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A Century of Chairs

An exhibition of twentieth century chairs from the collection of the Design Museum in London

This exhibition has come to Storey Gallery directly from its previous showing at the 2011 Cheongju International Craft Biennale in Korea where it attracted more than 420,000 visitors.

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The chair has a simple function - to elevate and support the sitter whilst they eat or read, work or lounge. A chair usually has a seat, four legs, and a back. A chair without a back is a stool, when raised up this is a bar stool. A chair with arms is an armchair.

The different ways we use a chair, along with technological developments and cultural shifts, have influenced the vastly different designs found in this exhibition. As long as a chair fulfils its intended function, the designer is able to create it in any form, using any material and process available.

This scope for creative interpretation has made the chair a very desirable project for designers to undertake. They have transformed the simple chair from a humble resting place into a glamorous, and much sought after, sculptural commodity, and a design icon. Chairs fill the archives of design museums across the world, demanding more cultural space and higher prices than any other piece of furniture.

In the early 1900s, expectations of what a chair looked like were based on traditional cabinet-making techniques. Impressionism had made Parisian café culture ‘de rigueur’, creating a demand for café style seating similar to that seen in paintings by Monet, Renoir, and Degas. In the 1920s, designers such as Le Corbusier, Charles & Ray Eames, and Marcel Breuer, used tubular steel, perfectly capturing the Modern Movement’s machine-age aesthetic. The Panton chair expresses the technocratic optimism of the 1960s, whilst Jane Atfield’s RCP2 Child’s Chair reflects our current desire to develop sustainable and ‘low impact’ design.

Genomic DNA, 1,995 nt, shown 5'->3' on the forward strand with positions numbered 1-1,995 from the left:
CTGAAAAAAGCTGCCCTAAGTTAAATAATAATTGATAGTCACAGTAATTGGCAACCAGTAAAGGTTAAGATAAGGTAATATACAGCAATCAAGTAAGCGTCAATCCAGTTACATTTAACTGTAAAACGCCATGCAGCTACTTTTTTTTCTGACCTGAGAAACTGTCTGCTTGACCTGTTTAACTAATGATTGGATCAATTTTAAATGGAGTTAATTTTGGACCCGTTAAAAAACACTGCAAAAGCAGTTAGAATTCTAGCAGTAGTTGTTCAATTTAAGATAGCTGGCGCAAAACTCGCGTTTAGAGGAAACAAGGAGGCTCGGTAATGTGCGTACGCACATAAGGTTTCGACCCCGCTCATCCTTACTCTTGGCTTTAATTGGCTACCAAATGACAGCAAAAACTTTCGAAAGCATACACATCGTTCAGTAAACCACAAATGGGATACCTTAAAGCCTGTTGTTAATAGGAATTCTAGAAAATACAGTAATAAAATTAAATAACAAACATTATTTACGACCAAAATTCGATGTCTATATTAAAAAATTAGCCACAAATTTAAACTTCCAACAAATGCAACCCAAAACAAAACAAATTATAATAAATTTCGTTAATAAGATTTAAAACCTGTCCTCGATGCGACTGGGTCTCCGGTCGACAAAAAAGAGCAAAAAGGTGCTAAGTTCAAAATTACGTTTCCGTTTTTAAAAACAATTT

This exhibition encourages us to consider the significance of the chair. It illustrates how designers have responded to shifts in the way we choose to rest our legs, and how they have made use of new materials and technologies to create beautiful, sculptural forms.

Exhibition at Storey Gallery produced by Suzy Jones, Programme Manager

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There is a series of talks related to this exhibition by David Mawdsley, David Grimshaw, and Harvey Wilkinson.

And an event: Dancing with Office Chairs
Live performance 31 March

Venue: Storey Gallery, The Storey, Meeting House Lane, Lancaster LA1 1TH
Dates: 28 January 2012 – 7 April 2012